World's Columbian Exposition

1036 Words5 Pages
The Parisian “Exposition Universelle” of 1889, held to commemorate the centenary of the storming of the Bastille, mesmerized the world with its artistic and architectural elegance. Prior to this event, the recently re-United States gave little consideration to the possibility of hosting a world’s fair to honor the quadricentennial of Columbus’s “discovery” of America. However, after exhibiting a lifeless and motley arrangement in the Parisian world’s fair and being upstaged by the French in the field of metalwork, the United States was determined to redeem itself and, in the process, reassert its superiority in the world of iron and steel. This resolution motivated the organization of Chicago’s 1893 World’s Columbian Exposition, orchestrated…show more content…
The World’s Columbian Exposition paved the way for new notions that impelled America into a period of progress, and affected the thoughts of the future. This exposition was the first all-electric fair in history, and promoted the concept of electricity—particularly the alternating current—with “the most elaborate demonstration of electric illumination ever attempted” (Larson PAGE NUMBER). The fair incorporated a Great Hall of Electricity as well that displayed the alluring telegraph, telephone, electric railway, and elevator. As a result of these fascinating presentations, attendees of the fair began to embrace instead of fear the potential of electricity; the acceptance of technological advances allowed for the continued progression of America. Currently, America does not only accept, but heavily depends on electricity and the technology it powers. The fair had also restored, even heightened the dignity of the United States—lost temporarily in the Exposition Universelle—and generated a wave of nationalism and unity. The completion of the exposition was an accomplishment alone due to the strict time…show more content…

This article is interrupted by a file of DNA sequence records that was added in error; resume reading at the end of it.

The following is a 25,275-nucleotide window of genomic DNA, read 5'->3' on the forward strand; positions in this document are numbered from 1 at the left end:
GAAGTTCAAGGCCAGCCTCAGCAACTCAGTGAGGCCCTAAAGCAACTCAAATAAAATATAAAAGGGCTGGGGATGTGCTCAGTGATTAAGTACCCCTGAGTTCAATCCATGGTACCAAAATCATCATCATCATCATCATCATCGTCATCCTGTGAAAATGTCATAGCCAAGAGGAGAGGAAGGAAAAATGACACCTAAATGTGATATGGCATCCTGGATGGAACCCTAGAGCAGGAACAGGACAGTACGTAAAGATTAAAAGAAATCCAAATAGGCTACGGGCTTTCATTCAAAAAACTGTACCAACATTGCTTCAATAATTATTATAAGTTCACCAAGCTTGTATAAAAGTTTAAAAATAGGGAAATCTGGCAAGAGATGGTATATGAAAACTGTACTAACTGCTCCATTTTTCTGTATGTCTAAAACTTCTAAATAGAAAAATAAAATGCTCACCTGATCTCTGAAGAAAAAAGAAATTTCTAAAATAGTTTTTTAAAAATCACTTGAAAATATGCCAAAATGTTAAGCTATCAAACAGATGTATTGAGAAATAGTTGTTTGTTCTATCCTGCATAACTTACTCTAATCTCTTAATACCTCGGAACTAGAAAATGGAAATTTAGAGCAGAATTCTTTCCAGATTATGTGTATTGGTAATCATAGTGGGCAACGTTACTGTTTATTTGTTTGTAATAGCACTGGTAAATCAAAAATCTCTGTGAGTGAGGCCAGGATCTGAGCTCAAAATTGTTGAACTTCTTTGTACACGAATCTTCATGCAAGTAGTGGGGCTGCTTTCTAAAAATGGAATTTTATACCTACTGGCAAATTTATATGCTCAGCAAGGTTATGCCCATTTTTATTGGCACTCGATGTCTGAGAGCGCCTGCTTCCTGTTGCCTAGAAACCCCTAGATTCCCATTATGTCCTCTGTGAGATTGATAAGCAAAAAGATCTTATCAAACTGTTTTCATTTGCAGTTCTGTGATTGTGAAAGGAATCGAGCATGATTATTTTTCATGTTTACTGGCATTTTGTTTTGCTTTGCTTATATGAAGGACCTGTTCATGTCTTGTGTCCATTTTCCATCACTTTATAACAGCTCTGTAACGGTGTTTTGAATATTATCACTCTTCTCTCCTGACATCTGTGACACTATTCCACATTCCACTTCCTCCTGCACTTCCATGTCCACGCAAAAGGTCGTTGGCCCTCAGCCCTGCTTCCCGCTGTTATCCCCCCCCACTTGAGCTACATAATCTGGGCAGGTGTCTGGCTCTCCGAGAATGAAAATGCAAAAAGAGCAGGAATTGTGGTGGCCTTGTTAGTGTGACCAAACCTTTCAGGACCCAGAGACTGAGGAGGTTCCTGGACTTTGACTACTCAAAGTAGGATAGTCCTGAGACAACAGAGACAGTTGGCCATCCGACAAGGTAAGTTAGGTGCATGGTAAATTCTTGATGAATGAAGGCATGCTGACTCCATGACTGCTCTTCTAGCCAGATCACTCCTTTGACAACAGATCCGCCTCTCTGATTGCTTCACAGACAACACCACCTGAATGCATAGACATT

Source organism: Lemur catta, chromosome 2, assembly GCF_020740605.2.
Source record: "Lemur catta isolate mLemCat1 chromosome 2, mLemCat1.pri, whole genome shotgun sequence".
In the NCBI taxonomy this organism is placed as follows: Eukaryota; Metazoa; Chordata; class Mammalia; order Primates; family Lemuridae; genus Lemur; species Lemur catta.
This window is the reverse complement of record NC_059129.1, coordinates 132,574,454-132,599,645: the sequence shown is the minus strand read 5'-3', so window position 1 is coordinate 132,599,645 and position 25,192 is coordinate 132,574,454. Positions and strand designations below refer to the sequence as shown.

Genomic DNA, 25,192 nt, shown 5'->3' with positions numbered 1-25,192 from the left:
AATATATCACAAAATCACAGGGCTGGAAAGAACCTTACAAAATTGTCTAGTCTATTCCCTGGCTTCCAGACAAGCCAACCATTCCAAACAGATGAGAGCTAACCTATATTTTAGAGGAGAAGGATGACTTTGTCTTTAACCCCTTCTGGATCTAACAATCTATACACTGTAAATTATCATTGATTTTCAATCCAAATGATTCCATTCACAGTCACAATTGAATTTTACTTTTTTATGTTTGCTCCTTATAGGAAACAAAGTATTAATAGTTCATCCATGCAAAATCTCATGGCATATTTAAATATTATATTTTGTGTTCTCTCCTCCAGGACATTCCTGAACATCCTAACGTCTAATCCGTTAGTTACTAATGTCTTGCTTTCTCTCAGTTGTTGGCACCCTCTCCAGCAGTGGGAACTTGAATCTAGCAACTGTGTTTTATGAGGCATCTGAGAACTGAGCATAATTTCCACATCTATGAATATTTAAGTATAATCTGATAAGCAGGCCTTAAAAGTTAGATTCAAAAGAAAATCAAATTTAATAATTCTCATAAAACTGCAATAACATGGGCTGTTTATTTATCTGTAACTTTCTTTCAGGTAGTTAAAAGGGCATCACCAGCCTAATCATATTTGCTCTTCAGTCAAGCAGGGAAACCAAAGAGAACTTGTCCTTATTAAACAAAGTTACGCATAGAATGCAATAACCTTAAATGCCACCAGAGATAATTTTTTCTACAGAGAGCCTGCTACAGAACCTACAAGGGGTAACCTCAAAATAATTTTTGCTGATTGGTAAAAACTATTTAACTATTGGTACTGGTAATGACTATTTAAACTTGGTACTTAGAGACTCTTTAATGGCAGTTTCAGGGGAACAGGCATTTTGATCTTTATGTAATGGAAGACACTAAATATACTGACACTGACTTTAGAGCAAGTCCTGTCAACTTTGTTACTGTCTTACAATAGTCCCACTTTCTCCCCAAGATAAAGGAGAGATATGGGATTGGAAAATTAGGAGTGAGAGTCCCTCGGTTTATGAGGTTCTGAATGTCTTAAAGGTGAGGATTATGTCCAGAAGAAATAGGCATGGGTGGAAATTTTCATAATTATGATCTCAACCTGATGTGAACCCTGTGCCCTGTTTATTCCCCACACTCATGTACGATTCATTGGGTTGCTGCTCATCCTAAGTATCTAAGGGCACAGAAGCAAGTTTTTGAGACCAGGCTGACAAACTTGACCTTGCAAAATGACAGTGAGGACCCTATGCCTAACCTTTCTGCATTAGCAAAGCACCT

Designed and constructed by George Ferris, Jr., the Ferris, or Chicago Wheel is the most notable of these creations. This engineering marvel, which seemed “incapable of withstanding the stresses placed upon it” but able to endure winds that had “whipped [a] five-ton craft onto its side,” was the American response to the Eiffel Tower (Larson PAGE NUMBER). The wheel proved the creative ability and dominance held in the metal world by America. Improvements have been made to this ride since the fair to increase its durability and to further ensure the safety of its passengers. The Ferris Wheel, along with the Midway, have become major components of fairs and amusement parks—as they have been “included in every carnival since 1893”—and have provided a myriad of people a safe and enjoyable experience of viewing the world from an aerial perspective (Larson PAGE NUMBER). Another contraption that arose from the 1893 Chicago World’s Fair was the predecessor of the zipper, marketed by Whitcomb L. Judson and named the “Clasp Locker.” Following extensive modifications made by an engineer named Gideon Sundback, the modern zipper was formed. This device is now employed in clothing, bags, and countless other miscellaneous items for its flexibility and efficacy. Accompanying the Ferris Wheel and the zipper in the World’s Columbian Exposition was Josephine Cochrane’s first automatic dishwasher.
Open Document